There is shame to read of the three first aid instructors who had come to teach the children of Peshawar’s Army Public School about emergency aid when they were killed.
There is shame to know that most of the dead, most of the children killed, were shot in the head.
There is shame towards those whom we cannot apologise to, to the countrymen we did not, could not, protect. Shahrukh Khan, 16 years old and asked to recount the horrors of the day told the press that the men who came to kill him and his classmates looked under the school benches, making sure they had left no one alive. Shahrukh, who was shot in both legs, stuffed his tie in his mouth to stop himself from screaming. What language do we have to reassure Shahrukh? When it comes to words, I have none.
Taliban, it bears noting, means students in Arabic.
What kind of student brings blood into a place of learning?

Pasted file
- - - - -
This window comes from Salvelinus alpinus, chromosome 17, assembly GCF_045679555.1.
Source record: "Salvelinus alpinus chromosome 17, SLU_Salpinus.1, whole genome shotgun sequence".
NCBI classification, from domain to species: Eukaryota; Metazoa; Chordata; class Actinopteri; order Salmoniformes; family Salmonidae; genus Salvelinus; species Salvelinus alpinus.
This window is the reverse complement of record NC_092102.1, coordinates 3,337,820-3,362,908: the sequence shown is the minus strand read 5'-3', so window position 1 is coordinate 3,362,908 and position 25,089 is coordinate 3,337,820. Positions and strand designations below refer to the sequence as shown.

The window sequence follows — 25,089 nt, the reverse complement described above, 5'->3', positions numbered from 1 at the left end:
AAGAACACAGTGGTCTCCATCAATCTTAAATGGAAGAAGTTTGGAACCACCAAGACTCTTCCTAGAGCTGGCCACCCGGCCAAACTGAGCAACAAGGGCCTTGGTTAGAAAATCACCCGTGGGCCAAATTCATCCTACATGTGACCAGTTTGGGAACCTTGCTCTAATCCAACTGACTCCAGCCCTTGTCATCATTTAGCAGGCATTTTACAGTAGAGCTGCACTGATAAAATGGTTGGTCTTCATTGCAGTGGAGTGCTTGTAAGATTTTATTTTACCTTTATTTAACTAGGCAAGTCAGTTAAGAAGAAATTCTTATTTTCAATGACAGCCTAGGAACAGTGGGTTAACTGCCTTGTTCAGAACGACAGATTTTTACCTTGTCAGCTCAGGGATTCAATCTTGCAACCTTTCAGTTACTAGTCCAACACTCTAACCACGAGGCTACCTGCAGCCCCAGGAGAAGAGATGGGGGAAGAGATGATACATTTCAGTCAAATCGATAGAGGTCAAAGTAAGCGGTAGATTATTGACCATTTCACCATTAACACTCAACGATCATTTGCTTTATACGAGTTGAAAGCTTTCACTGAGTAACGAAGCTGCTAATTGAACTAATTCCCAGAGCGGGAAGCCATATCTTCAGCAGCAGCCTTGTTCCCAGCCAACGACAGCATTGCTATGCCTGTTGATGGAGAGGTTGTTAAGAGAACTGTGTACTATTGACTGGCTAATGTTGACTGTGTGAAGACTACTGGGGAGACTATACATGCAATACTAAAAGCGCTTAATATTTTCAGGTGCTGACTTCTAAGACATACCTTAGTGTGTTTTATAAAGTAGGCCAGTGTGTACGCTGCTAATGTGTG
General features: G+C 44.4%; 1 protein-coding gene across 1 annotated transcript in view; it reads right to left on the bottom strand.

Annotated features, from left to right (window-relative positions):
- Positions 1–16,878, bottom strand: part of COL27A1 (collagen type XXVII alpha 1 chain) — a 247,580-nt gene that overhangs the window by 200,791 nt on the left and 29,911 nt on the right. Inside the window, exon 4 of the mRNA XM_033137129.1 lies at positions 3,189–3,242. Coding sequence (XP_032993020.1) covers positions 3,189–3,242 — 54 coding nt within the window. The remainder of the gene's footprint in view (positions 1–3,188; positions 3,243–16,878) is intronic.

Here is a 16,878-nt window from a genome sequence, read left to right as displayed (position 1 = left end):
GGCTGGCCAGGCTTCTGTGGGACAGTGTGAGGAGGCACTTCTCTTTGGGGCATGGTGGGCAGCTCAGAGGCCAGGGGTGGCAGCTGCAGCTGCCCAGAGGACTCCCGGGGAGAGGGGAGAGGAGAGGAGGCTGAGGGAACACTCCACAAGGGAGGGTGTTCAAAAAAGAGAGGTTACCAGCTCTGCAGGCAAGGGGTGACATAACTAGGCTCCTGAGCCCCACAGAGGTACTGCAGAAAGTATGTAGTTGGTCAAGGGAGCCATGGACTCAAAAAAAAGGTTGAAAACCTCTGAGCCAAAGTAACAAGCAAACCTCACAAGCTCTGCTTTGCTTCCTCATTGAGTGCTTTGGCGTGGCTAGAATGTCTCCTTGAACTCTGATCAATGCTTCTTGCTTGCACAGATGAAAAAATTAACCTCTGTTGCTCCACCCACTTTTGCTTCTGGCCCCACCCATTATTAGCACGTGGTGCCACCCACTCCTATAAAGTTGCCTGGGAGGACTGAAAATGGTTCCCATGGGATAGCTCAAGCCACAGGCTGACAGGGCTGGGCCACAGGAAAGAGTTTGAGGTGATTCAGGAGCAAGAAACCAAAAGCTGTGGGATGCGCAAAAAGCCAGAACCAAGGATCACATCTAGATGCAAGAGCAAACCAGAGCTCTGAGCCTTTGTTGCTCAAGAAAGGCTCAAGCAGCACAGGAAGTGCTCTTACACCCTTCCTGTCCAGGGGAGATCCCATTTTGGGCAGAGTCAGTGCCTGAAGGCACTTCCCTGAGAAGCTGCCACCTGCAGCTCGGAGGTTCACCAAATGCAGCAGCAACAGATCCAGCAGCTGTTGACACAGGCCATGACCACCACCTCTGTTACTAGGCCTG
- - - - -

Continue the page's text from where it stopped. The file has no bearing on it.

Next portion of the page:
In the aftermath of the carnage in Peshawar, India announced a two-minute silence across their schools, a two-minute silence of grief and solidarity. Turkey called for a day of mourning. And in Pakistan today, we grapple with language. How do you eulogise a woman burned to death in front of her students? Who is a Taliban when so many public figures – anchor-men, politicians, and disaffected, alienated youth – trade in nothing but hate? How have we spoken this long of the terror we all face – the attack on the Istiqlal school in Kabul that killed six Afghans and injured many others, the women raped as they rode night buses in Delhi, and the children of Peshawar – without compassion for each other?
George Scialabba in The Baffler (illustration by Brad Holland):
My mental health file whirs to life in 1969 in Cambridge, Massachusetts. I’d recently left Opus Dei, the Catholic religious order to which I’d committed my young soul, and a major depression had followed. The records printed below are out of the mouths of my many caretakers; they chronicle my treatment at various medical offices and psychiatric clinics in the Boston area, from then until 2012.